• All Pods running in namespaces kube-system, istio-system, knative-serving, gke-system, and config-management-system.

    • Key services that are not containerized including docker/containerd runtime, kubelet, kubelet-monitor, node-problem-detector, and kube-container-runtime-monitor.

    • The node's serial ports output, if the VM instance metadata serial-port-logging-enable is set to true. As of GKE 1.16-13-gke.400, serial port output for nodes is collected by the Logging agent. To disable serial port output logging, set --metadata serial-port-logging-enable=false during cluster creation. Serial port output is useful for troubleshooting crashes, failed boots, startup issues, or shutdown issues with GKE nodes. Disabling these logs might limit Google's ability to troubleshoot such issues.

  • Application logs – All logs generated by non-system containers running on user nodes.

Optionally, GKE can collect additional types of logs from certain Kubernetes control plane components and store them in Cloud Logging:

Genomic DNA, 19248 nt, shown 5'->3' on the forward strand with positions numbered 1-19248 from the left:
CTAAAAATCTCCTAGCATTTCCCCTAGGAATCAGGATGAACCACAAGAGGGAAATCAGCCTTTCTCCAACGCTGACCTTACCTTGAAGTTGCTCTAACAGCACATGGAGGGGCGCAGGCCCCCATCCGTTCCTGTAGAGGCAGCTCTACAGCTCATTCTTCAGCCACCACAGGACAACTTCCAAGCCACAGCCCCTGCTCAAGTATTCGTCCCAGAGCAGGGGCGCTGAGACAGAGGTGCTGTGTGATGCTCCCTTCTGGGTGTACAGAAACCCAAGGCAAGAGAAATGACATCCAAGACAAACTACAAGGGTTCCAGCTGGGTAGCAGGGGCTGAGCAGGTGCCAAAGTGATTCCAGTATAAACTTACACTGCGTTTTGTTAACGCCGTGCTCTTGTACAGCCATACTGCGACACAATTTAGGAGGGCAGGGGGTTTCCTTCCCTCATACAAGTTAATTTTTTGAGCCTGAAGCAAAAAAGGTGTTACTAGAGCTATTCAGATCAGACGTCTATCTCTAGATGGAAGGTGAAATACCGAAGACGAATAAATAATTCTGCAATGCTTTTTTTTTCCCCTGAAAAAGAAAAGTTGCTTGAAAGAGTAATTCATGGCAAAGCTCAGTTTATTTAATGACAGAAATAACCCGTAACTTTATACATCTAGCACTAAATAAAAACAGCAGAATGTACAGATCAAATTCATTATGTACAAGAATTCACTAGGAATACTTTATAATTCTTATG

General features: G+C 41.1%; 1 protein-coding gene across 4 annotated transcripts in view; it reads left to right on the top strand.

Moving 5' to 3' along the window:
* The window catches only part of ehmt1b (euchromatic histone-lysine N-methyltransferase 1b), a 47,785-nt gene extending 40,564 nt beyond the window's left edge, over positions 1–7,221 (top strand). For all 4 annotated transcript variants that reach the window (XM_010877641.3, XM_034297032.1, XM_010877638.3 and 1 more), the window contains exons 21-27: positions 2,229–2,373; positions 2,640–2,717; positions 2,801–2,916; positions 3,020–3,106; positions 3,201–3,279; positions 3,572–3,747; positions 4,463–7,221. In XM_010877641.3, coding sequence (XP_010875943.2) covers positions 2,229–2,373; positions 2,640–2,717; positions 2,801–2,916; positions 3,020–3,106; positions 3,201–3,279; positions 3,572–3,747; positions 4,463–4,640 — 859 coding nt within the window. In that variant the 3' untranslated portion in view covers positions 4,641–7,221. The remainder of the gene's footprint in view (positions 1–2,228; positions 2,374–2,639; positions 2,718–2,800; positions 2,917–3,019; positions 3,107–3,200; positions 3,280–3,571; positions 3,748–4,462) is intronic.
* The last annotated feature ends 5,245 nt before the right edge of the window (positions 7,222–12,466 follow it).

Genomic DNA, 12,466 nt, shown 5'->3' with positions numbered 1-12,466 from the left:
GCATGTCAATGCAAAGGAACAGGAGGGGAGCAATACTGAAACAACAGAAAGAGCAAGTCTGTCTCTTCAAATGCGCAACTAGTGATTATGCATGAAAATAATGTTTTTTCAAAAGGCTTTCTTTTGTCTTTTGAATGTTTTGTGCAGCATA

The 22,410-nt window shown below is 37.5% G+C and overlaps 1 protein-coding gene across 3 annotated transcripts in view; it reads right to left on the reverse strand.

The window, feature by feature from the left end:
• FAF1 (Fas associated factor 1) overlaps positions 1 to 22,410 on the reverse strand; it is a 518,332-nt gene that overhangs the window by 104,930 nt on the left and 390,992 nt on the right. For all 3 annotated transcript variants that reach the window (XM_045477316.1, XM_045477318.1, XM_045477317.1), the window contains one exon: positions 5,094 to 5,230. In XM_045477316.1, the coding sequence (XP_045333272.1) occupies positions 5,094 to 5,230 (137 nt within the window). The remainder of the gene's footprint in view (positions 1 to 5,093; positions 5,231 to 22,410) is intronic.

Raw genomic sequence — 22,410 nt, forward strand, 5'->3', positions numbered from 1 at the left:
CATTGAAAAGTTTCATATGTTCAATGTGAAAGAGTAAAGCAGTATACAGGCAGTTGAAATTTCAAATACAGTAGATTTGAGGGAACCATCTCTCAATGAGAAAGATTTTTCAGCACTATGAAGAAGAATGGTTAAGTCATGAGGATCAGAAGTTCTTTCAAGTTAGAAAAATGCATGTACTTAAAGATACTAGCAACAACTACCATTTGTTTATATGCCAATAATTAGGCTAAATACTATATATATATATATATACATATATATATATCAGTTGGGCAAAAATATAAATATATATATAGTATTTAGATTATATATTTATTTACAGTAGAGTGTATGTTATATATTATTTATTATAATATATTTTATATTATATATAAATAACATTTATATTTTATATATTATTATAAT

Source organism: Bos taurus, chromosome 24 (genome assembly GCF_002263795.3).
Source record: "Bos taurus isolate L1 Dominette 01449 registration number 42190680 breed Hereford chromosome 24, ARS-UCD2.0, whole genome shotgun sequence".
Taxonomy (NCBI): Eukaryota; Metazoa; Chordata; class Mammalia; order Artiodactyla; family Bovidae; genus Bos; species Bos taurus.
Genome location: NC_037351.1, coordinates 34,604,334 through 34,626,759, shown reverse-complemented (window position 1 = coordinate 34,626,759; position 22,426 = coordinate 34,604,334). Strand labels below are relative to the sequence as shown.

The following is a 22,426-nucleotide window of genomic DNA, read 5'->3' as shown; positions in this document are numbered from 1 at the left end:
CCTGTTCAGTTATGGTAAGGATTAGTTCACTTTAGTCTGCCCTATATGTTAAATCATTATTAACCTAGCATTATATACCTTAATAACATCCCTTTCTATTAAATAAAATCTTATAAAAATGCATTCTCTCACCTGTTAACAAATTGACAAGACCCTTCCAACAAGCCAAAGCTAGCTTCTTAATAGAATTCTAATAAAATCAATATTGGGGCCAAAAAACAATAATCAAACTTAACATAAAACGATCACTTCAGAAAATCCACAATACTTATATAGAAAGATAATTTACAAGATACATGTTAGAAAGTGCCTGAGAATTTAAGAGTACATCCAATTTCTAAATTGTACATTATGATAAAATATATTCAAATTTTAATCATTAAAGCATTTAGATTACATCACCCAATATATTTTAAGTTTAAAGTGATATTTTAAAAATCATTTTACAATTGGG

• API server logs - All logs generated by the Kubernetes API server (kube-apiserver).

  • Scheduler logs - All logs generated by the Kubernetes Scheduler (kube-scheduler).

  • Controller Manager logs - All logs generated by the Kubernetes Controller Manager (kube-controller-manager).

To learn more about each of these control plane components, see the cluster architecture for Standard and for Autopilot.

Collecting your logs

When you create a new GKE cluster, Cloud Operations for GKE integration with Cloud Logging and Cloud Monitoring is enabled by default.

System and application logs are delivered to the Logs Router in Cloud Logging.